PGA Tour Golfer Justin Thomas Urges People to Check for Melanoma, ‘One Life to Live’ and ‘As the World Turns’ Actress Marnie Schulenburg Dies from Cancer and More

From PGA Tour golfer Justin Thomas’ new sun-protection line to soap opera actress Marnie Schulenburg’s breast cancer death and the first child to receive CAR-T cell therapy celebrating 10 years cancer-free, here’s what’s happening in the cancer space this week.

‘One Life to Live’ and ‘As the World Turns’ actress Marnie Schulenburg dies from breast cancer.

Marnie Schulenburg, an actress known for her roles on “As the World Turns” and “One Life to Live,” died on Tuesday from breast cancer complications, according to her husband, actor Zack Robidas, who shared the news on Facebook.

“Please don’t say Marnie lost her battle to cancer. It’s simply not true. I watched her kick cancer’s ass every day since diagnosis,” Robidas wrote of his wife, who was 37 years old. “She is incredible. We chose to attack her diagnosis with blind optimism. We only talked about the future and continued moving forward. I don’t know if this was right but it’s all we knew how to do.”

PGA Tour golfer Justin Thomas urges people to get checked for melanoma and launches sun-protection brand.

Fourteen-time PGA Tour winner Justin Thomas is participating at the 104th PGA Championship in Tulsa, Oklahoma this week, but not without WearSPF, his own line of sun protection. The Kentucky native recently launched the sunscreen brand after having a mole removed in 2019 that ended up being early-stage melanoma, a form of skin cancer.

On the brand’s website, he wrote, “Knowing how close I was to a life-threatening situation was a real wake-up call for me. That’s why I decided to launch WearSPF, make a message on a bottle to wear sunscreen and encourage everyone to GO GET CHECKED. Do it for yourself and the ones you love. You’ve got nothing to lose, and possibly everything to gain. It’s time to raise your sun protection game.”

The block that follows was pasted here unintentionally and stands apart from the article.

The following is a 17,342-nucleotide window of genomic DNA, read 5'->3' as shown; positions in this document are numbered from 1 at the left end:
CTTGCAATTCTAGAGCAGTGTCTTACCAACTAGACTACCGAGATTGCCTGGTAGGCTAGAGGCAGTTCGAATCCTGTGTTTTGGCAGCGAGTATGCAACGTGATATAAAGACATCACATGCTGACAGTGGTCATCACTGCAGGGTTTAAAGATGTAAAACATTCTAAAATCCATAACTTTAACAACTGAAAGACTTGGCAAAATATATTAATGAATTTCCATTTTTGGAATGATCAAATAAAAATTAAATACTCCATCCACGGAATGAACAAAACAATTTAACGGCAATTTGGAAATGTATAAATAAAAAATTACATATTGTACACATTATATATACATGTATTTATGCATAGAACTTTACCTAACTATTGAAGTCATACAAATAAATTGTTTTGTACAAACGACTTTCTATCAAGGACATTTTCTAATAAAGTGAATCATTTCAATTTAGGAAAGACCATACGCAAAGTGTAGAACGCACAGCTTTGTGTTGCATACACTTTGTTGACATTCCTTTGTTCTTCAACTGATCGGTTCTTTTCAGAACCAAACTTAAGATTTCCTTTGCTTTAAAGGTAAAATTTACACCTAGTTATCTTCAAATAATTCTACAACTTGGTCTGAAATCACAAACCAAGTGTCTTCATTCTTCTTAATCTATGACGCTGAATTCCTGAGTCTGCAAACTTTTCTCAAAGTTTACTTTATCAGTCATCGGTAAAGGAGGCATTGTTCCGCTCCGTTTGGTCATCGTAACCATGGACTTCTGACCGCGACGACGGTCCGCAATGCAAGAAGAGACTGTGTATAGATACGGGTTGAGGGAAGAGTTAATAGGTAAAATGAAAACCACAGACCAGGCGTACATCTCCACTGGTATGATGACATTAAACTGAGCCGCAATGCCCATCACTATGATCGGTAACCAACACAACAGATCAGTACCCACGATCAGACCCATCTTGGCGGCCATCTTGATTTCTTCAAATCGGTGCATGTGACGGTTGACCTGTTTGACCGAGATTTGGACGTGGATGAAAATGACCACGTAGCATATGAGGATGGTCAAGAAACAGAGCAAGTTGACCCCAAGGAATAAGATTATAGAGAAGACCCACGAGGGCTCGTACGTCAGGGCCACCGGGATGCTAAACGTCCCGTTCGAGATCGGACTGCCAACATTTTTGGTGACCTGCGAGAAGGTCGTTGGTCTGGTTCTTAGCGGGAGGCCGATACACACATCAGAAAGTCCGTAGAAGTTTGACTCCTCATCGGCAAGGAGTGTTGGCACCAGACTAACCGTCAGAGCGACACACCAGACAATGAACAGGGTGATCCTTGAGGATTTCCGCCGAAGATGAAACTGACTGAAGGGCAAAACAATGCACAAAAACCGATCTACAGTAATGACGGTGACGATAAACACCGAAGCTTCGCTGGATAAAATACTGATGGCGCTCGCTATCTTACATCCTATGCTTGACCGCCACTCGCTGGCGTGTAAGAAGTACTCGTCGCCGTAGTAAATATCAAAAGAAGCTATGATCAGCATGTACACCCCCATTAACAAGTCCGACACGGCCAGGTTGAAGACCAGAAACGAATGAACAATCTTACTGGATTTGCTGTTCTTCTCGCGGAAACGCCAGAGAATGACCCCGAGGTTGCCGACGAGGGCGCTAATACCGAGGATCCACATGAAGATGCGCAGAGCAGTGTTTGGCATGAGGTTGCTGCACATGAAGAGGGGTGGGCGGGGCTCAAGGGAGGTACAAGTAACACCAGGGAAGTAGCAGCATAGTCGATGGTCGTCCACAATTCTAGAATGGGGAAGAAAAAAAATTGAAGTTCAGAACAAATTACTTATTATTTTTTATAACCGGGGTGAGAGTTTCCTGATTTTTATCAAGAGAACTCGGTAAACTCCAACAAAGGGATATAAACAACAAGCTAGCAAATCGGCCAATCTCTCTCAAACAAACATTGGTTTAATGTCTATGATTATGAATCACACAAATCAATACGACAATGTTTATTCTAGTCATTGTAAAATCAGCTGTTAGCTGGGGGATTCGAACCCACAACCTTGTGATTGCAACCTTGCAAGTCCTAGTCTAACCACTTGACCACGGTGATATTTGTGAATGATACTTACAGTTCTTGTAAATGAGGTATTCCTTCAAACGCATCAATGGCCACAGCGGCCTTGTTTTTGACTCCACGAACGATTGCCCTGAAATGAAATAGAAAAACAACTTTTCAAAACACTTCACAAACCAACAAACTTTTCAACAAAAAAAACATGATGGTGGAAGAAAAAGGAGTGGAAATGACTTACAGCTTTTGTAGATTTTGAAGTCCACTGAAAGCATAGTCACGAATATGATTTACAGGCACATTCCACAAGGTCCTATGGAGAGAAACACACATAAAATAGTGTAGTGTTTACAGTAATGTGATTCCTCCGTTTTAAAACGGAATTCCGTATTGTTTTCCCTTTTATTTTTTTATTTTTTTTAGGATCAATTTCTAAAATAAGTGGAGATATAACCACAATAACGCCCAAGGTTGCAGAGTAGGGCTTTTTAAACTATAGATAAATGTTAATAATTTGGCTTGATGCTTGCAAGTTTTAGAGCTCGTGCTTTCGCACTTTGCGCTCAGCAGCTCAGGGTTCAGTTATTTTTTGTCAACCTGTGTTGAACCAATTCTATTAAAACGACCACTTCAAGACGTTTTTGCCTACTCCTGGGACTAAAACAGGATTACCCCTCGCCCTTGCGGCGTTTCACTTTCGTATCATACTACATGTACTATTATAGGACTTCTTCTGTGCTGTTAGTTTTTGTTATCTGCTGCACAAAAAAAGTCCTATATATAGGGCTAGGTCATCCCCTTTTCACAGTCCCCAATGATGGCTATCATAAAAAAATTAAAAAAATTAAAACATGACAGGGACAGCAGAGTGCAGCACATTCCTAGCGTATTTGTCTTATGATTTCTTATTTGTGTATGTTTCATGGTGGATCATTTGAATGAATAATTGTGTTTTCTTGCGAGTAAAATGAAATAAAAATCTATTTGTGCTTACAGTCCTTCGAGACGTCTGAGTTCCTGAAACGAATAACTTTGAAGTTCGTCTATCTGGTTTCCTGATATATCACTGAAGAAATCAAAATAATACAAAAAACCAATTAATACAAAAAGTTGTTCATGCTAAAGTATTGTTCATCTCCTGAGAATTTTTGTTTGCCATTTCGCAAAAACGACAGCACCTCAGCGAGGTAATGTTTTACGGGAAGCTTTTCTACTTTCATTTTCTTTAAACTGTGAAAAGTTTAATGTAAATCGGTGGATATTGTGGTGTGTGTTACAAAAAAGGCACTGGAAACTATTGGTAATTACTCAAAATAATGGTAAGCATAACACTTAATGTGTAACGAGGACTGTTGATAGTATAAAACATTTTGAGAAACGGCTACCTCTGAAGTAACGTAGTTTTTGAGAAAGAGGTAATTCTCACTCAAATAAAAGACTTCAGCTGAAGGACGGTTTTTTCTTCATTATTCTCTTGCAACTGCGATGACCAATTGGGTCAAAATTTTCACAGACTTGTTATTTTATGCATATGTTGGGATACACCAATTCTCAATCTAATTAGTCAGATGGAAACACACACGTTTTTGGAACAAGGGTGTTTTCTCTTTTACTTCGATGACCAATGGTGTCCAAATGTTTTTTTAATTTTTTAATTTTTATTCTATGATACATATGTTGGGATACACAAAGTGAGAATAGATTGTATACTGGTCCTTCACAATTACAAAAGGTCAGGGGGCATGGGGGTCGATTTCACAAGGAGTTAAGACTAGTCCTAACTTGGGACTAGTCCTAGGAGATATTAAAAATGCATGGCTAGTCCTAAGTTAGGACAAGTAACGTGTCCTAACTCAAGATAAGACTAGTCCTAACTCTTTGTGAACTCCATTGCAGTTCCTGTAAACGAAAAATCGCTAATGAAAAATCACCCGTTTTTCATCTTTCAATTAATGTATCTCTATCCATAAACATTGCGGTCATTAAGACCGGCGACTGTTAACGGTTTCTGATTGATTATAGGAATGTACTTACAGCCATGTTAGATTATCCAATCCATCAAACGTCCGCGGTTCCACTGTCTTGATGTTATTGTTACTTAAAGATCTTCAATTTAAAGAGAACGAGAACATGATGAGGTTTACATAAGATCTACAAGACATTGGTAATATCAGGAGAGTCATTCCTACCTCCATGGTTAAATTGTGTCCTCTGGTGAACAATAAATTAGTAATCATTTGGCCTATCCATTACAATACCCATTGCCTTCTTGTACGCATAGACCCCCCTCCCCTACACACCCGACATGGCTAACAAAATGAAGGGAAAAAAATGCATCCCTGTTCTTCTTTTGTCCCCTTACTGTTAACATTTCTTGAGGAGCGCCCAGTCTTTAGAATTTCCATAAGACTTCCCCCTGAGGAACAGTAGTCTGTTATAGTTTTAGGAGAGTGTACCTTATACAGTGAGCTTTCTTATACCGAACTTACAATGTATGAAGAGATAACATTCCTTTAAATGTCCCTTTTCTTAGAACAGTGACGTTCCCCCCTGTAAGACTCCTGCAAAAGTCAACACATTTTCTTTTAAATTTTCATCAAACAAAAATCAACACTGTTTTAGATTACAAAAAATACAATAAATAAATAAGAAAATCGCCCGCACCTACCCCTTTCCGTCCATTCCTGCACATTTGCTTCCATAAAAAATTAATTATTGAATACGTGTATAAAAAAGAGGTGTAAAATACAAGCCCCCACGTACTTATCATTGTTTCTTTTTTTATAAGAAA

First pediatric patient to receive CAR-T cell therapy celebrates a decade of being cancer free.

After receiving an acute lymphoblastic leukemia diagnosis at the age of 5, Emily Whitehead underwent two years of chemotherapy. When that did not work, the young girl became the first child to receive CAR-T cell therapy in a clinical trial at the Children’s Hospital of Philadelphia.

Now, Whitehead is 17 years old and hit the 10-year cancer-free mark. In a recent interview with “Today,” she said that she’s feeling great, is healthy and recently met another lifelong milestone: receiving her driver’s license.

“(CAR-T cell therapy) is a game changer for blood cancer,” Whitehead’s doctor, Dr. Stephan A. Grupp, section chief of the Cellular Therapy and Transplant Section, director of the Cancer Immunotherapy Program and medical director of the Cell and Gene Therapy Laboratory, at Children’s Hospital of Philadelphia said on “Today.”

A medical student’s class demonstration led to her cancer diagnosis.

Gabrielle Barboza, a third-year medical student in Brazil, was volunteering in a class demonstration where the professor (a doctor) was explaining how to check for neck tumors. In a startling turn, he found one and urged Barboza to have it checked out.

The 22-year-old ended up receiving a diagnosis of metastatic papillary thyroid carcinoma.

"I always wanted to be a doctor to take care of others and heal people, regardless of specialty," Barboza told Newsflash. "But after what I went through as a patient, I think my perspective has changed."

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